I’m not an overachiever in the kitchen at any time of year, but in the summer when appetite is down and laziness up, I just want to assemble a good meal rather than cook it. The season’s fresh produce makes it easy to have a picnic at home – great cheese, juicy ripe fruit, well-dressed greens, and a lush, creamy greek yogurt spread, scooped up with fresh-cut vegetables or salty chips.
I wouldn’t recommend most dips as a basis for a meal, but this isn’t your regular tub of fat. It’s simply a flavored greek yogurt, just dolled up savory instead of sweet. Thick like tzatziki but mellow enough to eat in big dollops, if you use a quality greek yogurt (or make your own), it’ll give you a probiotic boost to boot.
The last couple of summers we’ve lived on this dip from Costco, and we’ve wailed in withdrawal when it has disappeared sporadically from the store’s shelves. Apparently the Canadian manufacturer, Skotidakis, distributes the dip only through Costco in the U.S., so when Costco doesn’t carry it, there’s no other source to be found.
It’s comforting for addicts like me to have a homemade version as backup plan. And it seems only fair to make this creamy goodness available to those outside Costco’s reach.
My version here isn’t perfect – Skotidakis uses a greek yogurt base made with both cow and goat’s milk, which adds a complexity I can’t replicate with standard cow’s milk greek yogurt. But outside a side-by-side comparison, it’s close.
Despite the name, this dip only has a mild tingle, and at home you can adjust the heat to your liking. It’s all about choosing jalapeños: younger ones (green and smooth) tend to be mild, while older peppers get hotter as they age (green with white striations, mixed green/red, and finally red/ripe). I use a mild green jalapeño here: it’s easier to adjust the heat of the dip, and the green jalapeño does double duty for bell pepper flavor as well as spice.
It takes a surprisingly small amount of veg to flavor the yogurt: just a bit of tomato, onion, garlic and jalapeño. If your jalapeño is potent and you are only using a small amount, you could also toss a bit of diced bell pepper to the mix.
It’s hard to puree small amounts. Scrape down the sides and repeat until you don’t have any chunks left (especially jalapeño, and especially especially if your jalapeño is hot). I’m making a half-recipe here (not my first rodeo), and this is still a bit chunkier than ideal.
Carefully pour out excess liquid. Liquid will ruin the consistency of your dip.
Add the drained vegetable puree to the greek yogurt and mix with a spoon.
Paprika adds more color than taste. You could also add some smoked paprika if you want to get creative, but not if you’re trying to quell a craving for the original.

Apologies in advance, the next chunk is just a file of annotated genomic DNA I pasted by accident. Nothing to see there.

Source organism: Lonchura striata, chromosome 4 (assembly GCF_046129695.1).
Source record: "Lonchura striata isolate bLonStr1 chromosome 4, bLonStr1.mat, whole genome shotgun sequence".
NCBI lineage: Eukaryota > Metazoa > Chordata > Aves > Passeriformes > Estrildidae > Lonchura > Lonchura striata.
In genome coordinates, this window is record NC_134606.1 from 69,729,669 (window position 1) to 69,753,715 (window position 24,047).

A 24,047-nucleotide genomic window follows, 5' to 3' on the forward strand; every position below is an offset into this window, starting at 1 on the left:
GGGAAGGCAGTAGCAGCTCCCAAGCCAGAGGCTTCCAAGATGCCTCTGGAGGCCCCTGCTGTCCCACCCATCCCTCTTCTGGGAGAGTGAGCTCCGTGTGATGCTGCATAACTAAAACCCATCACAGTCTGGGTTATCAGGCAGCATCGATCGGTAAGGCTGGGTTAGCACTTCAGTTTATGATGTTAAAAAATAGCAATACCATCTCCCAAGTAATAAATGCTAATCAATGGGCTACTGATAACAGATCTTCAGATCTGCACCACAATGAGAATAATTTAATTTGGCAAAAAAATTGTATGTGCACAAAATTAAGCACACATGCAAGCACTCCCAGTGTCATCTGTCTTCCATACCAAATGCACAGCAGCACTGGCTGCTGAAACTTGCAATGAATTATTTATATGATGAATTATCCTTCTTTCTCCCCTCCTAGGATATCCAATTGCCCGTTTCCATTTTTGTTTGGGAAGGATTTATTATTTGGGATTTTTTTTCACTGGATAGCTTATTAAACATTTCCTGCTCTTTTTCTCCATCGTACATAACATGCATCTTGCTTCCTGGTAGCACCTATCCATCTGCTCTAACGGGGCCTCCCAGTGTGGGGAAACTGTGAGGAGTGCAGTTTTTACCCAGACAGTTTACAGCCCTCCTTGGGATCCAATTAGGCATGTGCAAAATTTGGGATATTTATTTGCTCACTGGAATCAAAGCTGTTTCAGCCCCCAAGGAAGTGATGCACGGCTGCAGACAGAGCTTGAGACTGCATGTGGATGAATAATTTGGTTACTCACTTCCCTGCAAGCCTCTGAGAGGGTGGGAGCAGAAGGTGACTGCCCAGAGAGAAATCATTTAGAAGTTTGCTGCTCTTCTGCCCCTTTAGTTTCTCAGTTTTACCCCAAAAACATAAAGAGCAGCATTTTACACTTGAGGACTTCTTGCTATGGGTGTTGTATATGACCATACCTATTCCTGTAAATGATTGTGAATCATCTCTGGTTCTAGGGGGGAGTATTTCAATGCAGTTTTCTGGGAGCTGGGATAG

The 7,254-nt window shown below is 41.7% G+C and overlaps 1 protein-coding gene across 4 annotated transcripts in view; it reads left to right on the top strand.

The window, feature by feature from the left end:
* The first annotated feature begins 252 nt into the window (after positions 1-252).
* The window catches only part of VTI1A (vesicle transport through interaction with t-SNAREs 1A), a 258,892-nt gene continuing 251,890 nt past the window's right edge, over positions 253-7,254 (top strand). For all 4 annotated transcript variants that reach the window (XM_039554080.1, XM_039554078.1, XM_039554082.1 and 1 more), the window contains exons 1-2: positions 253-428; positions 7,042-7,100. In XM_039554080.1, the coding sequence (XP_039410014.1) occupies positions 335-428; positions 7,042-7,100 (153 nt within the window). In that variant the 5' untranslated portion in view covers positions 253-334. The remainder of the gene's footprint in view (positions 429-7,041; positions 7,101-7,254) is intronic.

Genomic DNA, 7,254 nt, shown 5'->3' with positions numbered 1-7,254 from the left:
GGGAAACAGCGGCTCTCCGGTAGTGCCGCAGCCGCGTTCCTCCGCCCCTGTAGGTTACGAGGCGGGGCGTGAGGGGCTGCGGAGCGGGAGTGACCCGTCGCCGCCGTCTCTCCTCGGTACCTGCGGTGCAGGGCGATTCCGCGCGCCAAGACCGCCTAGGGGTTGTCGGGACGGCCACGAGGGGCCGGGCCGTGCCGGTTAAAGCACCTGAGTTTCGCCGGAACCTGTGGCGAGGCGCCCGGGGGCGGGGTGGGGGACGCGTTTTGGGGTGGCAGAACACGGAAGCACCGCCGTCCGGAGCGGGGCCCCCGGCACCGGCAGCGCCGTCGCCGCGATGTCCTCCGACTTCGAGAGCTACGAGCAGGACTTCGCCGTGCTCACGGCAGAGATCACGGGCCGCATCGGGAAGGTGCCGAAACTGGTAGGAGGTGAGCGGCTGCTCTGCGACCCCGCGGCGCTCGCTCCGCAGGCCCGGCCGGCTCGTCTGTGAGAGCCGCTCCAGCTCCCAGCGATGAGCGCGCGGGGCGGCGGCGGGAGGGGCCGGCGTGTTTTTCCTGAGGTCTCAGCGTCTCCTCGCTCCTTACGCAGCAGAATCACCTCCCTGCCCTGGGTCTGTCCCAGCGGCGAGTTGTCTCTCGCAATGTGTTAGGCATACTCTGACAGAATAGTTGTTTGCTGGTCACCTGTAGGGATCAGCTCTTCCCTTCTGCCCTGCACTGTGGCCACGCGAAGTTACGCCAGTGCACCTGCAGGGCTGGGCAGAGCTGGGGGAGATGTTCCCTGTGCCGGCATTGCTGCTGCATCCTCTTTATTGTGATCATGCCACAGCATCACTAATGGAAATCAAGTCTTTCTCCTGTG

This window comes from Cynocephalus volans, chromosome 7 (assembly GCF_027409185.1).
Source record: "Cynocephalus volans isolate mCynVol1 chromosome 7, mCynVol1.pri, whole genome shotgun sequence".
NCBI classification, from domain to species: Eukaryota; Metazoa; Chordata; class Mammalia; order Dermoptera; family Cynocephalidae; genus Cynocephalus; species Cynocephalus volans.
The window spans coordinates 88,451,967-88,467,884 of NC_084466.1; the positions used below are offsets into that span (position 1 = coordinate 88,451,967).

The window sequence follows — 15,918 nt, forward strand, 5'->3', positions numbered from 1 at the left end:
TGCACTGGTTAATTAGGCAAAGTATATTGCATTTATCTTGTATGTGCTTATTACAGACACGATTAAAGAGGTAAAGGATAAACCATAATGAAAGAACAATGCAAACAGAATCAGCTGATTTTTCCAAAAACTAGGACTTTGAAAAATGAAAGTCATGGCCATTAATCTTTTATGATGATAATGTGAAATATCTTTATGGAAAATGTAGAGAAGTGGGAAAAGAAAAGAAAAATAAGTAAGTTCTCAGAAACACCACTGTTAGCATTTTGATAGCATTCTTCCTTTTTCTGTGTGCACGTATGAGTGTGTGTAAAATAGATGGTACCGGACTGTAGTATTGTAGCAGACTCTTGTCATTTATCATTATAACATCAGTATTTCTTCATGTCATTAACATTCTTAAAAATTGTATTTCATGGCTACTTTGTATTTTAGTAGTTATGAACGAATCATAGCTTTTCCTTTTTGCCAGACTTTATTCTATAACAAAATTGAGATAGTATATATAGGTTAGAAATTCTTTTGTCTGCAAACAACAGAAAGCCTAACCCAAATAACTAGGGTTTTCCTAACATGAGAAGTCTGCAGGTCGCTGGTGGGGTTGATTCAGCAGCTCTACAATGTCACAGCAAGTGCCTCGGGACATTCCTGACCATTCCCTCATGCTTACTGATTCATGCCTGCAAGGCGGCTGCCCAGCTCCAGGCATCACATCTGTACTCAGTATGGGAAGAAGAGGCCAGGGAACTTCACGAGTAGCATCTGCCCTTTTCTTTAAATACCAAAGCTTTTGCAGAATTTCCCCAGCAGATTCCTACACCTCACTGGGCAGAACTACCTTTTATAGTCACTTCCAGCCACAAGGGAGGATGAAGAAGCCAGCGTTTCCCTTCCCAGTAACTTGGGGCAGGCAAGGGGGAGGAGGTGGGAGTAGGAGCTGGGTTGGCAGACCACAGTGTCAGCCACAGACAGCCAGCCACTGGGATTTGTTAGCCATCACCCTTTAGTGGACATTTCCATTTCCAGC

Not quite as orange as Skotidakis’s. But another benefit of making the dip instead of buying at Costco is that you don’t have to store 32 ounces of it.
With this dip around, assembling an appetizer or snacky meal is easy breezy. (And can we bring back the lost art of cutting carrot sticks? Baby carrots are slimy and weird.)
I’m not usually an advocate of chips for dinner, but if you’re eating them with greek yogurt dip and veggies, then heck yeah: have a cocktail, turn on some tunes, and relax into your summer night.
Jalapeño Greek Yogurt Dip
A hot name for a cool, creamy dip that you don’t have to feel guilty about eating by the tub (it’s yogurt!). This dip has been regularly but inconsistently on the shelves at Costco, but it’s comforting for addicts like me to have a homemade backup plan.
- 1 small tomato (about 2 ounce/55 grams), or 5-8 grape tomatoes (depending on size)
- 1 jalapeño pepper (green smooth peppers are generally mildest), or less of a hotter, more mature pepper (see note below)
- 3 tablespoons diced onion
- 1 clove garlic
- 1 teaspoon kosher salt (1/2 teaspoon table salt)
- 1 1/2 cups plain greek yogurt (thicker is better; fat content is your choice)
- 2 teaspoons paprika
- Dice tomato (halve grape tomatoes) and put in a small food processor or blender.
- Cut jalapeño pepper like cutting around an apple core, avoiding the seedy center and pith. Roughly cut the pieces, removing stray seeds and pith, and add to food processor.
- Add onion and garlic. Puree until the vegetables are finely minced, with no chunks.
- Drain out excess liquid from the puree (use a fine-sieve colander, or simply pour out liquid carefully, using a spoon to hold back solids).
- In a bowl, add pureed vegetables, salt and paprika to the greek yogurt. Adjust salt to taste, and add more finely minced jalapeño if you like more heat.
- Serve with cut vegetables and pita wedges or chips.
Makes 2 cups dip.
- Tips for choosing jalapeños: young ones (green and smooth) tend to be mild; peppers get hotter as they age (green with white striations, green turning red, and fully red/ripe).
- I prefer using a mild green jalapeño: it’s easier to adjust the heat of the dip, and it adds some bell pepper flavor in addition to spice. If your jalapeño is potent and you are only using a small amount, you could also add a tablespoon of diced bell pepper to the mix. Take extra care with hot jalapeños to ensure the puree is very fine.
- Variation: try adding some smoked paprika in addition to regular paprika.
- Canadian dairy producer Skotidakis (originally a feta maker) uses both cow and goat milk in its thick greek yogurt base, and I couldn’t replicate the precise taste of the original dip using cow’s milk yogurt. But with a good thick greek yogurt, like FAGE, it comes close.
Here’s the link to a printable version.
This work is licensed under a Creative Commons Attribution 4.0 International License.